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Discussion: virtual events #71
Some providers are offering "virtual" events, that allow people to participate online or broadcast events.
This is still a work in progress, please provide feedback
This was first introduced and discussed in the 2018-04-11 community group call
Examples from Racefully
Why is this not covered by existing properties?
The current data model focuses on Events that take place at specific locations.
The data model also currently says that an Event MUST have a
In the discussion so far, we've identified a variety of scenarios. So of which are covered by the existing data model.
A. Event taking place at a specific point in time, e.g. 5pm on 11th April which can be participated in:
A2 is already supported by listing multiple values in the
B. Events taking place at a scheduled time, e.g. Wednesdays at 7pm, which can be participated in:
B2 is already supported by providing an
C. Events that take place over a specific time frame (e.g. in April), which can be participated in from any location
D. Events that are available "on demand", e.g. a recorded event that I can participate in at any time or location.
Note that schema.org has a parallel discussion on this, and they're talking about an
I would note the difference between
Also note that #64 doesn't actually currently include a suggestion to handle D, which we do need.
Noting the great discussion happening over at schemaorg/schemaorg#1842, with mention of
To ensure we're also handling D here (which is now excluded from #64), https://schema.org/OnDemandEvent might be useful for "on demand" use case. Although worth noting that things like https://www.lesmills.com/ondemand/ are entire on-demand services, rather than individual events / programmes. Though ideally the community would be getting the data out for the programmes themselves (e.g. BodyPump, which exists in the activity list, is available On Demand with descriptions and images related to it, as part of the overall Les Mills On Demand service).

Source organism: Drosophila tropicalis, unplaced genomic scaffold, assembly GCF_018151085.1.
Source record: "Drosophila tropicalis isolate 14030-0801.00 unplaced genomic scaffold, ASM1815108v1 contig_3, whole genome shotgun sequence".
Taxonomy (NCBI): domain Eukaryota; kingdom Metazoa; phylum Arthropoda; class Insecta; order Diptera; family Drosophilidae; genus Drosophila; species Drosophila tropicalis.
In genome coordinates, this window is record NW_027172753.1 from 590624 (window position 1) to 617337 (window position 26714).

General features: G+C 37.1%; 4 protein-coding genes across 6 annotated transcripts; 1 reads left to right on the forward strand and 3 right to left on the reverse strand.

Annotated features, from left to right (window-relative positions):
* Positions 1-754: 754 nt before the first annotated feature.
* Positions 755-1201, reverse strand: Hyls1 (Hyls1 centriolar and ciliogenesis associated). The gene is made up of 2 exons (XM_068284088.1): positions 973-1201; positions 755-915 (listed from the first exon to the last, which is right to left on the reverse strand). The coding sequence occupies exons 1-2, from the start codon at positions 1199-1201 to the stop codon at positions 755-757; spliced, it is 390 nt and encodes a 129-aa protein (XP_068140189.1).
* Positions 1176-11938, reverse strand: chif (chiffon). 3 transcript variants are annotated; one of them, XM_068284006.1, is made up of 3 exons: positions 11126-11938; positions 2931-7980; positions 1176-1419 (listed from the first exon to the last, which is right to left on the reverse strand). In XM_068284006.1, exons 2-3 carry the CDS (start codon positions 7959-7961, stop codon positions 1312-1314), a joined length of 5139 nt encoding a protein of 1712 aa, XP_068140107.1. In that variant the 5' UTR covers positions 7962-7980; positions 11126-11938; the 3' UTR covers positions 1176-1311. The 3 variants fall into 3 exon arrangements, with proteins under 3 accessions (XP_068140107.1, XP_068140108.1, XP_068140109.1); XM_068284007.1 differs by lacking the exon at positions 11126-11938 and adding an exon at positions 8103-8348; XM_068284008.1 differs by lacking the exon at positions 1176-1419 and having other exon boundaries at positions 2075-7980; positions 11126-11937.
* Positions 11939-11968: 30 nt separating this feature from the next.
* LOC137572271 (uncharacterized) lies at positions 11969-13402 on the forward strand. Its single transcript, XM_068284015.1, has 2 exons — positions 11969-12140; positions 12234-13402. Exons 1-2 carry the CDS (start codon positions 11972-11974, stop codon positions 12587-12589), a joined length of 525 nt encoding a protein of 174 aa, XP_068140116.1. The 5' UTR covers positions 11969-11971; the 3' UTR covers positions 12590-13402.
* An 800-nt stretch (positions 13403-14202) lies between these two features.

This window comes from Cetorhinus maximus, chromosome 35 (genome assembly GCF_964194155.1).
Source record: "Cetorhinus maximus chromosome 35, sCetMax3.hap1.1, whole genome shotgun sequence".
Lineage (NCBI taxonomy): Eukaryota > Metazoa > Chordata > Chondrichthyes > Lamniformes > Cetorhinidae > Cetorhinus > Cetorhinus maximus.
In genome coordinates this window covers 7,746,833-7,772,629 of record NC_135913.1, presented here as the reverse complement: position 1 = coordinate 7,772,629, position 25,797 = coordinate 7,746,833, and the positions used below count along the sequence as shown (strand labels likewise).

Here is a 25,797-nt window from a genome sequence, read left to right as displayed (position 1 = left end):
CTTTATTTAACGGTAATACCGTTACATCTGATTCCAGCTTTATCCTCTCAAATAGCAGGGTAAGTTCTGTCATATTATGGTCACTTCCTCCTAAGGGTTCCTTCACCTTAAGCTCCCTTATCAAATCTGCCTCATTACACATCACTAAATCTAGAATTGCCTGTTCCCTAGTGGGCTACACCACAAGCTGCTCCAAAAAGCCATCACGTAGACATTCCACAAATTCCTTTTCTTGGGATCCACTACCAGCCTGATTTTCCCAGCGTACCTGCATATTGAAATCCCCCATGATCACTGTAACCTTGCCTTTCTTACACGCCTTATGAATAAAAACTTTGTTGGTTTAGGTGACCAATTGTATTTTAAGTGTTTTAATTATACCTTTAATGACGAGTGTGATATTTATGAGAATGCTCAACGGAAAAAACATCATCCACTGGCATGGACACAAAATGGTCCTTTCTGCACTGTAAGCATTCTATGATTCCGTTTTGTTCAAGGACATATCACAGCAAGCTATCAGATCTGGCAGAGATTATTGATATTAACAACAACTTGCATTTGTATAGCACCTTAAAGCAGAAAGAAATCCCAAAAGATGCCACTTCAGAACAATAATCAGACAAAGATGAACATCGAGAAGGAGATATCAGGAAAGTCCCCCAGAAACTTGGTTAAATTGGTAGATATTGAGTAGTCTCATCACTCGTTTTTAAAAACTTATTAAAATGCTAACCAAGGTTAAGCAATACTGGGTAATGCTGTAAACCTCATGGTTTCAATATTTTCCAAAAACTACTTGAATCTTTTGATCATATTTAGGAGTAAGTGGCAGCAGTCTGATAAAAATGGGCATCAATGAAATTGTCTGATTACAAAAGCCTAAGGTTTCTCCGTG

The main issue with on demand is that there's not always an end date as the videos could be available forever, which might be ok if
This also plays well with #63 as On Demand is a different format and doesn't need linking to
Notes from a conversation just now with @Jadecation, three key types of activities from EMD's perspective. It would be good for our eventual proposal to include a solution to each of these, addition to the Racefully examples above (included below for completeness):
1) Virtual classes in physical locations
"Virtual Group Cycling" is a typical class that's run in a leisure centre, where a video screen is used. Sometimes it's in the form a kind of interactive video game, and sometimes the instructor is present, and sometimes the instructor is recorded.
These always have a
These may be best covered by an extra property
2) Virtual fitness classes available anywhere via streaming
Organisations like https://www.fitswarm.com/ specialise in providing online classes which are live, and you can join from your own home. They sometimes have instructors, and sometimes do not.
These always have a
These seems to fit with using
3) On demand classes available anywhere
Les Mills On Demand provides a number of classes available digitally any time, similar to BBC iPlayer.
These always have no fixed
These seem to fit with
4) Virtual event available anywhere with participation via app/device
A virtual live 5k run at 7pm every Tuesday. It's open to anyone who wants to join, wherever they are in the world. They can join at the same time and the app will share progress of each participant to create a virtual activity.
5) All-day virtual challenge anywhere with participation via app/device
"Wednesday 5k challenge" - people have all day on Wednesday to run their 5k and log it.
Drilling down on Scenario 1 above (as most open data at present represents classes in physical locations), regardless of the level of technology involved in the experience (video game, immersive multimedia, or video recording), if there is an instructor involved they may be either present virtually or live.
For those participants who prefer live instructors, this differentiation is the key one.
The activity list does not include such "virtual" classes as many activities in the list could have a "virtual" equivalent. Hence when categorising existing classes using the activity list, many of the live instructor results are being "diluted" by the large number of cheap-to-run virtual classes on offer under the same activity.